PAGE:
Structure and microarchitecture are determinant aspects of bone strength and essential elements for the assessment of bone mechanical properties. The main structural determinants of bone mechanical strength include width and porosity in the cortical bone; shape, width, connectivity, and anisotropy in the trabecular bone. There are several methods to assess bone architecture, particularly at the trabecular level. Two different approaches can be identified. The first is based on the use of optical microscopy and on the principles of quantitative histology, which evaluate microarchitecture two-dimensionally. The second applies the most modern diagnostic techniques, employing computed tomography and magnetic resonance to obtain and analyze three-dimensional images. From a clinical point of view, microarchitecture is an interesting aspect to study and define specific patterns, such as glucocorticoid-induced osteoporosis, or to evaluate bone alterations in transplanted patients. Microarchitecture seems to be a determinant of bone fragility independent of bone density. Moreover, bone microarchitecture seems to be important to understand the mechanisms of bone fragility as well as the action of the drugs used to prevent osteoporotic fractures. Several in vivo studies (on animals and humans) showed important findings on the effects of different treatments on microarchitecture. Bisphosphonates and parathyroid hormone seemed to preserve or even improve microarchitecture. These observations can provide an additional interpretation for the anti-fracture effect of drugs from a structural viewpoint. The challenge for the future will be to evaluate bone quality in vivo with the same or better resolution and accuracy than the invasive methods in use today.

Bone microarchitecture as an important determinant of bone strength.

DALLE CARBONARE, Luca Giuseppe;
2004

Abstract

Structure and microarchitecture are determinant aspects of bone strength and essential elements for the assessment of bone mechanical properties. The main structural determinants of bone mechanical strength include width and porosity in the cortical bone; shape, width, connectivity, and anisotropy in the trabecular bone. There are several methods to assess bone architecture, particularly at the trabecular level. Two different approaches can be identified. The first is based on the use of optical microscopy and on the principles of quantitative histology, which evaluate microarchitecture two-dimensionally. The second applies the most modern diagnostic techniques, employing computed tomography and magnetic resonance to obtain and analyze three-dimensional images. From a clinical point of view, microarchitecture is an interesting aspect to study and define specific patterns, such as glucocorticoid-induced osteoporosis, or to evaluate bone alterations in transplanted patients. Microarchitecture seems to be a determinant of bone fragility independent of bone density. Moreover, bone microarchitecture seems to be important to understand the mechanisms of bone fragility as well as the action of the drugs used to prevent osteoporotic fractures. Several in vivo studies (on animals and humans) showed important findings on the effects of different treatments on microarchitecture. Bisphosphonates and parathyroid hormone seemed to preserve or even improve microarchitecture. These observations can provide an additional interpretation for the anti-fracture effect of drugs from a structural viewpoint. The challenge for the future will be to evaluate bone quality in vivo with the same or better resolution and accuracy than the invasive methods in use today.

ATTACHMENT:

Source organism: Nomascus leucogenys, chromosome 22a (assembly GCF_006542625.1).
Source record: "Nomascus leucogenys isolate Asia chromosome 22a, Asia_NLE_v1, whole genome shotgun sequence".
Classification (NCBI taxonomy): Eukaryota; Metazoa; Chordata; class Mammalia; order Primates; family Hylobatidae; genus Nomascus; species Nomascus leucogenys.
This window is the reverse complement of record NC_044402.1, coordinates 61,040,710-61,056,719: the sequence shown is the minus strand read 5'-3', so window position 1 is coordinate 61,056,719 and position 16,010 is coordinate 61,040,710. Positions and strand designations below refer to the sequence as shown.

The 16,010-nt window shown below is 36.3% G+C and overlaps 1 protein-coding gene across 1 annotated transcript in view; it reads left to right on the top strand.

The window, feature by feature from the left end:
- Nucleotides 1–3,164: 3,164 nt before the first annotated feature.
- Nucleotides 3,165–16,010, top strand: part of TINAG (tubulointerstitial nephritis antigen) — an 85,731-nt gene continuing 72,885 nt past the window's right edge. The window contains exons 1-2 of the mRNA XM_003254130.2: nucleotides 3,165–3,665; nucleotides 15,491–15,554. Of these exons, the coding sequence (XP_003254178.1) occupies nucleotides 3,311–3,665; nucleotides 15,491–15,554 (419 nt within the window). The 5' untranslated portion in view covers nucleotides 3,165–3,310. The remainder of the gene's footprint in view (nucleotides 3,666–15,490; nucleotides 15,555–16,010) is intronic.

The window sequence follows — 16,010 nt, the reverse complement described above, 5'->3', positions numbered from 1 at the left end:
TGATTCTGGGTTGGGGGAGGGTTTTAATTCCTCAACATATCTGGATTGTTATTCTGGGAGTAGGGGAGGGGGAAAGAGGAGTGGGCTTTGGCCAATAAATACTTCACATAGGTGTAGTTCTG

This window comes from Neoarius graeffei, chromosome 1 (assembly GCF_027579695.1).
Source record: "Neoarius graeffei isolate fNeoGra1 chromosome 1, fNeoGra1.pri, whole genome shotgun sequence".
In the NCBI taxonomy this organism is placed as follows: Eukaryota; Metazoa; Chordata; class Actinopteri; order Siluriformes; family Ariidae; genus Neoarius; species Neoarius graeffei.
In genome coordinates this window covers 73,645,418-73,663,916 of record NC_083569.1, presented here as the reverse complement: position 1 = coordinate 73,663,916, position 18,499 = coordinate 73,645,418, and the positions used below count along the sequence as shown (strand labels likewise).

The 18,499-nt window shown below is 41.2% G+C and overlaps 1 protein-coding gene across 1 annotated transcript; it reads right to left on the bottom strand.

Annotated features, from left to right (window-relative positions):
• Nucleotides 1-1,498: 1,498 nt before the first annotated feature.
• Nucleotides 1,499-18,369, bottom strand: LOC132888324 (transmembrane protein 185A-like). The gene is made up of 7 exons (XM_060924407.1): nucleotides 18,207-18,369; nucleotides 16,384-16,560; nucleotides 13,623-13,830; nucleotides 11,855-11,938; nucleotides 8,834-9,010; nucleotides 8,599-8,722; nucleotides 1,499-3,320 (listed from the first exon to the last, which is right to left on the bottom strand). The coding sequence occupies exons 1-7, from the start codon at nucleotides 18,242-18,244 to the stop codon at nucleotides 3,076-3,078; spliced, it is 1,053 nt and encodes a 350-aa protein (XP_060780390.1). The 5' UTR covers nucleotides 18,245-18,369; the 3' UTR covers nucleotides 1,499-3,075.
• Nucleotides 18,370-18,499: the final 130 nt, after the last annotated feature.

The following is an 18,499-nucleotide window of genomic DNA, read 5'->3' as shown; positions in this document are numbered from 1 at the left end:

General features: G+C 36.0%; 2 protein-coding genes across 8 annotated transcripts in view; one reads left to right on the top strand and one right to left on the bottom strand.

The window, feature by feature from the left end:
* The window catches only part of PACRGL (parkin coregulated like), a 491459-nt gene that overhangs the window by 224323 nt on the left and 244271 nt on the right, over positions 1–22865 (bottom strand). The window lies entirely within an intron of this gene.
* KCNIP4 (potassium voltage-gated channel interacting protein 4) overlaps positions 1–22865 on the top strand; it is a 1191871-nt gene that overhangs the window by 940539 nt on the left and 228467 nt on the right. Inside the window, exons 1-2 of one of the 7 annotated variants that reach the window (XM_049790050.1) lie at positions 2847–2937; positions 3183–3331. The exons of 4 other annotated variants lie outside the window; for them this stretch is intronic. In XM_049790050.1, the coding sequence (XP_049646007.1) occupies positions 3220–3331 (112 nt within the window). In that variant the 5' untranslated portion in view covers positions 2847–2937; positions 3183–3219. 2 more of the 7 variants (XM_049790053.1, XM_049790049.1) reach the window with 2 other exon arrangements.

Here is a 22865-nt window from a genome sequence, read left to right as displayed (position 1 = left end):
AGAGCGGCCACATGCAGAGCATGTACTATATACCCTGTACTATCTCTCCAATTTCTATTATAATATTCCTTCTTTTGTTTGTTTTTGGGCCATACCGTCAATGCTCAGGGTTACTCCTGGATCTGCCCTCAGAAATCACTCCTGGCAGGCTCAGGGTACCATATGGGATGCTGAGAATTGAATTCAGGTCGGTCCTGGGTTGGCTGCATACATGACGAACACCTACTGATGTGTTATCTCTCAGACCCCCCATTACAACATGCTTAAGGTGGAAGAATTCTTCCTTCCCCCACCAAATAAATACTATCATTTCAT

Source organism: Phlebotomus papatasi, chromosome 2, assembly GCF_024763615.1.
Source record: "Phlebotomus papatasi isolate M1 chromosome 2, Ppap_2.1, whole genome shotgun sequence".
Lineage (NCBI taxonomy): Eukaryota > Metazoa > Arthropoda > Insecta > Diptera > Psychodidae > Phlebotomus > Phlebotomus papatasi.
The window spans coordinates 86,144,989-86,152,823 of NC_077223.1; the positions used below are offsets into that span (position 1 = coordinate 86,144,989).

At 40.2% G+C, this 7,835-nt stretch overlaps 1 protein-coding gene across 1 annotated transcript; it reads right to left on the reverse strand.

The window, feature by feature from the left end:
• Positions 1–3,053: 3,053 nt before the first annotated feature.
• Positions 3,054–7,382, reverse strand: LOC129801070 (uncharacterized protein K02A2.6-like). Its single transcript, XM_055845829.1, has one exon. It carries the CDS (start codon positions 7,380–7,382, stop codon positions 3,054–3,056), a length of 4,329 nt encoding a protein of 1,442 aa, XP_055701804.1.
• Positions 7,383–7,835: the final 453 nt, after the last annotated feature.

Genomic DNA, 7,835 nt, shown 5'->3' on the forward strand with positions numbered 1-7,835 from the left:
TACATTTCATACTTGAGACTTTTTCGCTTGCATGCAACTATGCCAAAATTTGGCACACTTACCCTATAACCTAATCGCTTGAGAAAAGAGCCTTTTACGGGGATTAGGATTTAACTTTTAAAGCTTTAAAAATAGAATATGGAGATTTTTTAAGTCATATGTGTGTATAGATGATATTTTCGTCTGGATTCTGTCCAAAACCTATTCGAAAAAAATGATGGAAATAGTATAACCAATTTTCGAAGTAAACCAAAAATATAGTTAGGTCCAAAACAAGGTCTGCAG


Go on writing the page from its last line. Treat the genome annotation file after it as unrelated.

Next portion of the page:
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Utilizza questo identificativo per citare o creare un link a questo documento: http://hdl.handle.net/11562/22693
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